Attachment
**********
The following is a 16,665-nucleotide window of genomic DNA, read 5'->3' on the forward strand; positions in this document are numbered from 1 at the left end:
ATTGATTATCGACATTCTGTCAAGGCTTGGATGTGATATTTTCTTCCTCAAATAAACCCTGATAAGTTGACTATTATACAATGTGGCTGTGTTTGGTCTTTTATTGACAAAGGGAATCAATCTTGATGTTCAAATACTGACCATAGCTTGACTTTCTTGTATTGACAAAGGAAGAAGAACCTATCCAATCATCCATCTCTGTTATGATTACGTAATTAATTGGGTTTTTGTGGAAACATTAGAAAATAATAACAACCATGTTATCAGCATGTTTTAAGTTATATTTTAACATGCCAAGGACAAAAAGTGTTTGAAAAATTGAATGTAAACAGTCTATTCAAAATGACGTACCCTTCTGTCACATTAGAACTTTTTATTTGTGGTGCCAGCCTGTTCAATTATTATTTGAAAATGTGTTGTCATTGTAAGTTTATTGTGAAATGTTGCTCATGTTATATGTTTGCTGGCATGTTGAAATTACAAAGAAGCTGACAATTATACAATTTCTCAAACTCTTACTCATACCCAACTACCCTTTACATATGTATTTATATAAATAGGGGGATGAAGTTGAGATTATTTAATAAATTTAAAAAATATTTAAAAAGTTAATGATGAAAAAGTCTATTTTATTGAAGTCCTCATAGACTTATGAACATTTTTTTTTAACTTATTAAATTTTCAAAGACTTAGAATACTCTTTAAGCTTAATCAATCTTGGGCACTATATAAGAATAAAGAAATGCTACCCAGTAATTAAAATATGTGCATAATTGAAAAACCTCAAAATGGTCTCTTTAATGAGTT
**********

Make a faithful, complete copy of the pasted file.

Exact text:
The following is a 16,665-nucleotide window of genomic DNA, read 5'->3' on the forward strand; positions in this document are numbered from 1 at the left end:
ATTGATTATCGACATTCTGTCAAGGCTTGGATGTGATATTTTCTTCCTCAAATAAACCCTGATAAGTTGACTATTATACAATGTGGCTGTGTTTGGTCTTTTATTGACAAAGGGAATCAATCTTGATGTTCAAATACTGACCATAGCTTGACTTTCTTGTATTGACAAAGGAAGAAGAACCTATCCAATCATCCATCTCTGTTATGATTACGTAATTAATTGGGTTTTTGTGGAAACATTAGAAAATAATAACAACCATGTTATCAGCATGTTTTAAGTTATATTTTAACATGCCAAGGACAAAAAGTGTTTGAAAAATTGAATGTAAACAGTCTATTCAAAATGACGTACCCTTCTGTCACATTAGAACTTTTTATTTGTGGTGCCAGCCTGTTCAATTATTATTTGAAAATGTGTTGTCATTGTAAGTTTATTGTGAAATGTTGCTCATGTTATATGTTTGCTGGCATGTTGAAATTACAAAGAAGCTGACAATTATACAATTTCTCAAACTCTTACTCATACCCAACTACCCTTTACATATGTATTTATATAAATAGGGGGATGAAGTTGAGATTATTTAATAAATTTAAAAAATATTTAAAAAGTTAATGATGAAAAAGTCTATTTTATTGAAGTCCTCATAGACTTATGAACATTTTTTTTTAACTTATTAAATTTTCAAAGACTTAGAATACTCTTTAAGCTTAATCAATCTTGGGCACTATATAAGAATAAAGAAATGCTACCCAGTAATTAAAATATGTGCATAATTGAAAAACCTCAAAATGGTCTCTTTAATGAGTT